Nicomedia remained as the eastern (and most senior) capital of the Roman Empire until Licinius was defeated by Constantine the Great in 324. Constantine mainly resided in Nicomedia as his interim capital city for the next six years; until in 330 he declared the nearby Byzantium as Nova Roma, which eventually became known as Constantinople. Constantine died in a royal villa at the vicinity of Nicomedia in 337. Owing to its position at the convergence of the Asiatic roads leading to the new capital, Nicomedia retained its importance even after the foundation of Constantinople.
Until the late 11th century it was under Byzantine rule. Then it was captured by Seljuk Turks. Soon after it was returned to Byzantine sovereignty as a consequence of the successes of the First Crusade. After capture of Constantinople in 1204 the city, with most of the Bithynia province, became a part of the Latin Empire. It was recaptured by the Byzantines around 1235 and stayed in its borders until first half of the 14th century. The city was conquered by the Ottoman Turks in 1337. Byzantine rule renewed in 1402 but the Ottomans reconquered it in 1419. Under Ottoman rule, it was the capital of the Sanjak of Kocaeli.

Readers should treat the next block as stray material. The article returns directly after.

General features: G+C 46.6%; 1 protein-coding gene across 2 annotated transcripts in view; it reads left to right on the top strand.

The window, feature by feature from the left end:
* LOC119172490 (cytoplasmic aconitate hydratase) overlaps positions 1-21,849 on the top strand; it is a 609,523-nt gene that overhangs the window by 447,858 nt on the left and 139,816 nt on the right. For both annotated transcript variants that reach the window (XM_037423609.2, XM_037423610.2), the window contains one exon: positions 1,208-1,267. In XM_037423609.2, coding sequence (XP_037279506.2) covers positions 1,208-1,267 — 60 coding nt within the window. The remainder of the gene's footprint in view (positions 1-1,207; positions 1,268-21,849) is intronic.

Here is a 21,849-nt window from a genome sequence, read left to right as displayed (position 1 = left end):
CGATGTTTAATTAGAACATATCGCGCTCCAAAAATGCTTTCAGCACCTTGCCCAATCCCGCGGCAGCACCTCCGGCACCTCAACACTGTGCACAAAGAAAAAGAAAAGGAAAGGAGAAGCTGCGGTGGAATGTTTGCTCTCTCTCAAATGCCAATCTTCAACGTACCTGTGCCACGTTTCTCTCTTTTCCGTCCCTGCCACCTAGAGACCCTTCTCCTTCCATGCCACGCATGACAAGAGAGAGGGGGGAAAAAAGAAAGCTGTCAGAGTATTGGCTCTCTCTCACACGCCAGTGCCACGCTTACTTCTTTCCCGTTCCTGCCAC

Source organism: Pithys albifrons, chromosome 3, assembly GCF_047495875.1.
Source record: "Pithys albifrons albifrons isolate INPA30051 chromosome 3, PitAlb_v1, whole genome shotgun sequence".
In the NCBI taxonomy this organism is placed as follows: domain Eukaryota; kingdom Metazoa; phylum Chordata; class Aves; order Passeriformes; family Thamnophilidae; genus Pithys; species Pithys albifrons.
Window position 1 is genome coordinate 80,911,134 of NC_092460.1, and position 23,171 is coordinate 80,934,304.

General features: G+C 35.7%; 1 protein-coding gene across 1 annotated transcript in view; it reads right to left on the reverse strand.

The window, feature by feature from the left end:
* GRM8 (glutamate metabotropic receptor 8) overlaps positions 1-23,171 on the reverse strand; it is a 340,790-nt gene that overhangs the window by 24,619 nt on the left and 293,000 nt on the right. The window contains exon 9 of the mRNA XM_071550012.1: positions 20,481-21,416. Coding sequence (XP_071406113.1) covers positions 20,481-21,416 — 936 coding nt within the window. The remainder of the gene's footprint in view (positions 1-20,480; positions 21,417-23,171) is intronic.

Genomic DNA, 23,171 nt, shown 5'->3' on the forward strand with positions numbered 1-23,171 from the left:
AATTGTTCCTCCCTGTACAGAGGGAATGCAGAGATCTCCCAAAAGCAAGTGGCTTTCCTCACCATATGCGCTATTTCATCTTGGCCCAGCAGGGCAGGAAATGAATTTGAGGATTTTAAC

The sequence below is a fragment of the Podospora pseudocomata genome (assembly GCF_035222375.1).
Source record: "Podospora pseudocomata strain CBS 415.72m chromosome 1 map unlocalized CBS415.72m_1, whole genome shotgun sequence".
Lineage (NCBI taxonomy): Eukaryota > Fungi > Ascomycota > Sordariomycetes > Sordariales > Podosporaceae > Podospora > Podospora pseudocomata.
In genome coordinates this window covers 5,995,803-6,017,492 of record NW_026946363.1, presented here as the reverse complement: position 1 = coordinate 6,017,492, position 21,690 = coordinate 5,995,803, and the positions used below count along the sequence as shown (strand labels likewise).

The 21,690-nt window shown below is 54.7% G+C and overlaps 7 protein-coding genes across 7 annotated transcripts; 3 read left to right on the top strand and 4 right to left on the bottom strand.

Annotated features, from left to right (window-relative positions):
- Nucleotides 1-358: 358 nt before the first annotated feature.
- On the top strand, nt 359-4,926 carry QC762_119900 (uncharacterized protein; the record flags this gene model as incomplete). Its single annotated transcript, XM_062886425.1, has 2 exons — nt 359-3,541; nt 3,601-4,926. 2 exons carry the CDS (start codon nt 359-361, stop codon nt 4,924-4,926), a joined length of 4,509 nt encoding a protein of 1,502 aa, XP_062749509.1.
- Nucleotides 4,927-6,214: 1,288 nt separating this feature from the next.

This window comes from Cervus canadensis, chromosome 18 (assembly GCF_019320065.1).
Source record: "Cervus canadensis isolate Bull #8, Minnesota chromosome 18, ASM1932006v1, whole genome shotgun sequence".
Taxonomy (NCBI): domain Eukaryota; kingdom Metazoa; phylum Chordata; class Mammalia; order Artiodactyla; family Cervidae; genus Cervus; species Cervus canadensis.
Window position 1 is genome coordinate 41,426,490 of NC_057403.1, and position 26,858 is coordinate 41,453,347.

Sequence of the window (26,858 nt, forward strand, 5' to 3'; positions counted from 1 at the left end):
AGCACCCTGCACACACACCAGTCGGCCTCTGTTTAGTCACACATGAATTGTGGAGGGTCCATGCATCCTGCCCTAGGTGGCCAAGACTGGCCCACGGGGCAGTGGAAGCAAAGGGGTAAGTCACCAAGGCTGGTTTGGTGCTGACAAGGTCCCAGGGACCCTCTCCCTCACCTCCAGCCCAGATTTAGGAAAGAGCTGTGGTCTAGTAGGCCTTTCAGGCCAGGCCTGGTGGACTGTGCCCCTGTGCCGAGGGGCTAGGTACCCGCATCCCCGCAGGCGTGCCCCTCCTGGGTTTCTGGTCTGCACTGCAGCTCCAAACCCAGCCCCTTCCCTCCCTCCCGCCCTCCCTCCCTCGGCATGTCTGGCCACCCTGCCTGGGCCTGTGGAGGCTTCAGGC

İzmit was occupied by the United Kingdom on 6 July 1920 during the Turkish War of Independence. The British left it to Greece on 27 October 1920. İzmit was re-taken by the Turks on 28 June 1921. As of 1920, the British reported that the city had a population of about 13,000. In 1920–1921 atrocities where committed in the city and its surroundings during the Greco-Turkish War (1919–1922) against the civilian population. An Allied report (on 1 June 1921) stated that a large number of excesses were committed by both sides during the last year, while the Turkish atrocities in the Izmit peninsula “have been more considerable and ferocious than those on the part of the Greeks”.